That was really just referring to many people moral here on the forum. People have been discouraged because they post a name for sale on the forum, and don't get any responses. BUT I agree with you in that names are still selling. back in the early 2000's even horrible names were selling. I dont know if you were around, but there was a point in time where all the 4 letter domain names were registered, and so were all the 5 letter domain names. Even horrible variations were selling for low-mid xxx. ie. XTZDP.com. In many aspects, sales have declined, where as good generic USEFUL names are still selling great. I am not saying that the market is going down, I am saying just the opposite. I just think the market has corrected itself, and people need to try different strategies if their old strategies are no longer working. I am and always will be a die hard DNF member, but there are other places to sell domain names. People get discouraged when their domain name doesn't sell on here, and automatically assume the market has gone to shit.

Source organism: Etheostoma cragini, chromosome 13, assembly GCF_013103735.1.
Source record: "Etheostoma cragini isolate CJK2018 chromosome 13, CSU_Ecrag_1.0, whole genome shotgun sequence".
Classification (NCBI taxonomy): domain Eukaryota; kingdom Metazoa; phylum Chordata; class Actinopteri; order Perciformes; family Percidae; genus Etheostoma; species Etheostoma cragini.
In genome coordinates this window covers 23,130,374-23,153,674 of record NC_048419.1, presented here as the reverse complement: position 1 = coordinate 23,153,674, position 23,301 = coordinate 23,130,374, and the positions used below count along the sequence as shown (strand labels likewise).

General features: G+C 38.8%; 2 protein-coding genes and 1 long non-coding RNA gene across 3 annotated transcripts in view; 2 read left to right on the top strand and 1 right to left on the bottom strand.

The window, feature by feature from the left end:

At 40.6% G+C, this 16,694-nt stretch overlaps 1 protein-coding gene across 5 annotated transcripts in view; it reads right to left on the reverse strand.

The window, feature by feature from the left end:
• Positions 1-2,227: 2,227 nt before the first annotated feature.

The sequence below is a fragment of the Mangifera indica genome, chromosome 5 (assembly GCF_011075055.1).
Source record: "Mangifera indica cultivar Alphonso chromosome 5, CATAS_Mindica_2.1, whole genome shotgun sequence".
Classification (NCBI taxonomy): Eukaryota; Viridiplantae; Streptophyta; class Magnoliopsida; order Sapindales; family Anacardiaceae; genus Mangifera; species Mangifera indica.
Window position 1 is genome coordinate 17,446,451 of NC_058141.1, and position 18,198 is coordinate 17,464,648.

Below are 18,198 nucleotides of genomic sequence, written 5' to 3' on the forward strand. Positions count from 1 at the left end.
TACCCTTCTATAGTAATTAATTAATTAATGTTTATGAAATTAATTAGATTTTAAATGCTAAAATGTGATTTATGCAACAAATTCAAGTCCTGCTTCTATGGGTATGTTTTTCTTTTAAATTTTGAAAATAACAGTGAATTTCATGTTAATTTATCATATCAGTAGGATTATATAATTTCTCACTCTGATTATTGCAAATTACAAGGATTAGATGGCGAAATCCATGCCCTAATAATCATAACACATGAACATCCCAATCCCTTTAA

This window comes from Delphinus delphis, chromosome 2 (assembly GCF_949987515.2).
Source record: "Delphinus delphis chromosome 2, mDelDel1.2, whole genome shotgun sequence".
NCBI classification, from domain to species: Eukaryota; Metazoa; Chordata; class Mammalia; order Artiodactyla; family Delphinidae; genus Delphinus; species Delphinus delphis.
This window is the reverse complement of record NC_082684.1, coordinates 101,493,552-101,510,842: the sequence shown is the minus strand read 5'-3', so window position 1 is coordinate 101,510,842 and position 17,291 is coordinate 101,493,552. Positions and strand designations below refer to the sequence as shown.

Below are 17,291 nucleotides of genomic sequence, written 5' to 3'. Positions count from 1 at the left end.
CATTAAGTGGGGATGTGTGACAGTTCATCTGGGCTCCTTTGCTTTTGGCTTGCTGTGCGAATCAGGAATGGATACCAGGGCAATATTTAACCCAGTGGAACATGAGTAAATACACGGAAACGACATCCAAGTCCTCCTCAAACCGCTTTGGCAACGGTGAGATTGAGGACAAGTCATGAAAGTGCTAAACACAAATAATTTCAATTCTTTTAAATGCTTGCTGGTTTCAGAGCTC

End users will always have options, but if they are looking for a specific name in a .com, they only have one choice. They always have the choice to sort of go around what they want.... ie forums.com vs theforums.com or domainnames.com vs bestdomainnames.com but every step they take away from the direct term, dilutes the results in my opinion.

I agree with most that was brought up. Although I understand why you may think that smartphone apps may decrease the need for domain names, the business owner will always need it's domain name counterpart. I have a smartphone, but I probably visit 10 times more websites then I do apps.

This industry has always been exciting to me. The possibilities are endless and I see a lot of avenues open now more then ever. Thanks everyone for your input. I think it's all very helpful and I look forward to hearing from more of you.
 

domainbartender

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During the economic crisis, it was just -bleep- no sales, nothing. Now everything's returned to normal, at least for me. I still don't think domains are being valued as much as they should be (Helloooo world, we're living in an increasingly high tech world and domains matter!!!) but if you put in enough effort it should pay off. Apps will never take the place of websites 100%, I believe there will always be a use for domains.